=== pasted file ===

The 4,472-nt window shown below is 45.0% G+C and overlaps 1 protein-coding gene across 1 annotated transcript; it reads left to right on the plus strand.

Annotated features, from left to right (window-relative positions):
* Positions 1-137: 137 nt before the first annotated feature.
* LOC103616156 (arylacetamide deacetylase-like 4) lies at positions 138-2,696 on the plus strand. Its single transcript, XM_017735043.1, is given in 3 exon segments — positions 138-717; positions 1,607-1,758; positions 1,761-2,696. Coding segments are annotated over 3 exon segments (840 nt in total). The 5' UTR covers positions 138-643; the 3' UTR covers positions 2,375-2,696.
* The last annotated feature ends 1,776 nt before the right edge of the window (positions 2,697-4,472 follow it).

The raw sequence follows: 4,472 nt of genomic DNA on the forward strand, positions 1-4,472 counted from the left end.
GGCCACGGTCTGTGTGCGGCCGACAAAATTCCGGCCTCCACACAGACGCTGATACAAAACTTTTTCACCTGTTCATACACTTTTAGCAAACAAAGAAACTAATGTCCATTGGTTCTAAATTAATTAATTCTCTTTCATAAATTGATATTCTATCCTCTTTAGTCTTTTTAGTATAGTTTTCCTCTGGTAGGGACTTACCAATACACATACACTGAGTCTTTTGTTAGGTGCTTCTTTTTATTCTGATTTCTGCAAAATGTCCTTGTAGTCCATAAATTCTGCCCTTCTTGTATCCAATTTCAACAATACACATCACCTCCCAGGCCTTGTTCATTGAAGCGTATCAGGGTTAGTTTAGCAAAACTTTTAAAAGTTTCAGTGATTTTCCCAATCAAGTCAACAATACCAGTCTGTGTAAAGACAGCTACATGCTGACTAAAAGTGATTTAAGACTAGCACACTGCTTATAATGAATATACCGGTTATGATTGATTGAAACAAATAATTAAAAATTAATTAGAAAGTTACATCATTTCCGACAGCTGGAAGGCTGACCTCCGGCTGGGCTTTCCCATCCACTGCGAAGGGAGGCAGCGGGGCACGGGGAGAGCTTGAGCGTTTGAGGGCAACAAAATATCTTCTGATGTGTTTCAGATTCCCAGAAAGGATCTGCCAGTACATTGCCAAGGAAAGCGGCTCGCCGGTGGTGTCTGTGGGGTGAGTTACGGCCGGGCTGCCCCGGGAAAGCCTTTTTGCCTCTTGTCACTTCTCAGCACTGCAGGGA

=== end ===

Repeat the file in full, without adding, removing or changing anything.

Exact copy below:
The 4,472-nt window shown below is 45.0% G+C and overlaps 1 protein-coding gene across 1 annotated transcript; it reads left to right on the plus strand.

Annotated features, from left to right (window-relative positions):
* Positions 1-137: 137 nt before the first annotated feature.
* LOC103616156 (arylacetamide deacetylase-like 4) lies at positions 138-2,696 on the plus strand. Its single transcript, XM_017735043.1, is given in 3 exon segments — positions 138-717; positions 1,607-1,758; positions 1,761-2,696. Coding segments are annotated over 3 exon segments (840 nt in total). The 5' UTR covers positions 138-643; the 3' UTR covers positions 2,375-2,696.
* The last annotated feature ends 1,776 nt before the right edge of the window (positions 2,697-4,472 follow it).

The raw sequence follows: 4,472 nt of genomic DNA on the forward strand, positions 1-4,472 counted from the left end.
GGCCACGGTCTGTGTGCGGCCGACAAAATTCCGGCCTCCACACAGACGCTGATACAAAACTTTTTCACCTGTTCATACACTTTTAGCAAACAAAGAAACTAATGTCCATTGGTTCTAAATTAATTAATTCTCTTTCATAAATTGATATTCTATCCTCTTTAGTCTTTTTAGTATAGTTTTCCTCTGGTAGGGACTTACCAATACACATACACTGAGTCTTTTGTTAGGTGCTTCTTTTTATTCTGATTTCTGCAAAATGTCCTTGTAGTCCATAAATTCTGCCCTTCTTGTATCCAATTTCAACAATACACATCACCTCCCAGGCCTTGTTCATTGAAGCGTATCAGGGTTAGTTTAGCAAAACTTTTAAAAGTTTCAGTGATTTTCCCAATCAAGTCAACAATACCAGTCTGTGTAAAGACAGCTACATGCTGACTAAAAGTGATTTAAGACTAGCACACTGCTTATAATGAATATACCGGTTATGATTGATTGAAACAAATAATTAAAAATTAATTAGAAAGTTACATCATTTCCGACAGCTGGAAGGCTGACCTCCGGCTGGGCTTTCCCATCCACTGCGAAGGGAGGCAGCGGGGCACGGGGAGAGCTTGAGCGTTTGAGGGCAACAAAATATCTTCTGATGTGTTTCAGATTCCCAGAAAGGATCTGCCAGTACATTGCCAAGGAAAGCGGCTCGCCGGTGGTGTCTGTGGGGTGAGTTACGGCCGGGCTGCCCCGGGAAAGCCTTTTTGCCTCTTGTCACTTCTCAGCACTGCAGGGA